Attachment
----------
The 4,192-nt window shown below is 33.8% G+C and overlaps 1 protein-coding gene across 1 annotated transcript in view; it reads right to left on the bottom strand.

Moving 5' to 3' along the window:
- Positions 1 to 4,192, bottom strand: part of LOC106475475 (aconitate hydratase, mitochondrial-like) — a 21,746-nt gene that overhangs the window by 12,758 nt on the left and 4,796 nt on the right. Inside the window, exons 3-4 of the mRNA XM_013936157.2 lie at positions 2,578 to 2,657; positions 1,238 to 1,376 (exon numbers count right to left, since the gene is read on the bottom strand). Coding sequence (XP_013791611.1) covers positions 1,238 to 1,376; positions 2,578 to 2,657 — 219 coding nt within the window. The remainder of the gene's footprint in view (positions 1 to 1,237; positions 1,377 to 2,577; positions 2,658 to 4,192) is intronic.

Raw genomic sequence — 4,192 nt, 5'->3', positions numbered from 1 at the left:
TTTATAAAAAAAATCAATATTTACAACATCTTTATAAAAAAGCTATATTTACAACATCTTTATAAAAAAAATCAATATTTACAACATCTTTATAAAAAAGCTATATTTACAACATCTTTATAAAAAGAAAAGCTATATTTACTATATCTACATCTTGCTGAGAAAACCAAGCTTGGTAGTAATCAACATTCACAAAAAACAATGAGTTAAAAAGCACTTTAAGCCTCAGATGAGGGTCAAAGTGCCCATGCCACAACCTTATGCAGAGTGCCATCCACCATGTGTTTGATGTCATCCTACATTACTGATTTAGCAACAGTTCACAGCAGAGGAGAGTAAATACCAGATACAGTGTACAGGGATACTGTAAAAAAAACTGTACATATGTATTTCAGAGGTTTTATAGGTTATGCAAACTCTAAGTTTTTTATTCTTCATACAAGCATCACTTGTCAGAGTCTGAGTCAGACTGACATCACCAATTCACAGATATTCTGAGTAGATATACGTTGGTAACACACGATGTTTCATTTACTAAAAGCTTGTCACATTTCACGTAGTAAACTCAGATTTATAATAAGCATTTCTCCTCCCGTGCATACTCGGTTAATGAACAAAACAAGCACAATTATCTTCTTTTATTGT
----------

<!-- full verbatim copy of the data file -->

The 4,192-nt window shown below is 33.8% G+C and overlaps 1 protein-coding gene across 1 annotated transcript in view; it reads right to left on the bottom strand.

Moving 5' to 3' along the window:
- Positions 1 to 4,192, bottom strand: part of LOC106475475 (aconitate hydratase, mitochondrial-like) — a 21,746-nt gene that overhangs the window by 12,758 nt on the left and 4,796 nt on the right. Inside the window, exons 3-4 of the mRNA XM_013936157.2 lie at positions 2,578 to 2,657; positions 1,238 to 1,376 (exon numbers count right to left, since the gene is read on the bottom strand). Coding sequence (XP_013791611.1) covers positions 1,238 to 1,376; positions 2,578 to 2,657 — 219 coding nt within the window. The remainder of the gene's footprint in view (positions 1 to 1,237; positions 1,377 to 2,577; positions 2,658 to 4,192) is intronic.

Raw genomic sequence — 4,192 nt, 5'->3', positions numbered from 1 at the left:
TTTATAAAAAAAATCAATATTTACAACATCTTTATAAAAAAGCTATATTTACAACATCTTTATAAAAAAAATCAATATTTACAACATCTTTATAAAAAAGCTATATTTACAACATCTTTATAAAAAGAAAAGCTATATTTACTATATCTACATCTTGCTGAGAAAACCAAGCTTGGTAGTAATCAACATTCACAAAAAACAATGAGTTAAAAAGCACTTTAAGCCTCAGATGAGGGTCAAAGTGCCCATGCCACAACCTTATGCAGAGTGCCATCCACCATGTGTTTGATGTCATCCTACATTACTGATTTAGCAACAGTTCACAGCAGAGGAGAGTAAATACCAGATACAGTGTACAGGGATACTGTAAAAAAAACTGTACATATGTATTTCAGAGGTTTTATAGGTTATGCAAACTCTAAGTTTTTTATTCTTCATACAAGCATCACTTGTCAGAGTCTGAGTCAGACTGACATCACCAATTCACAGATATTCTGAGTAGATATACGTTGGTAACACACGATGTTTCATTTACTAAAAGCTTGTCACATTTCACGTAGTAAACTCAGATTTATAATAAGCATTTCTCCTCCCGTGCATACTCGGTTAATGAACAAAACAAGCACAATTATCTTCTTTTATTGT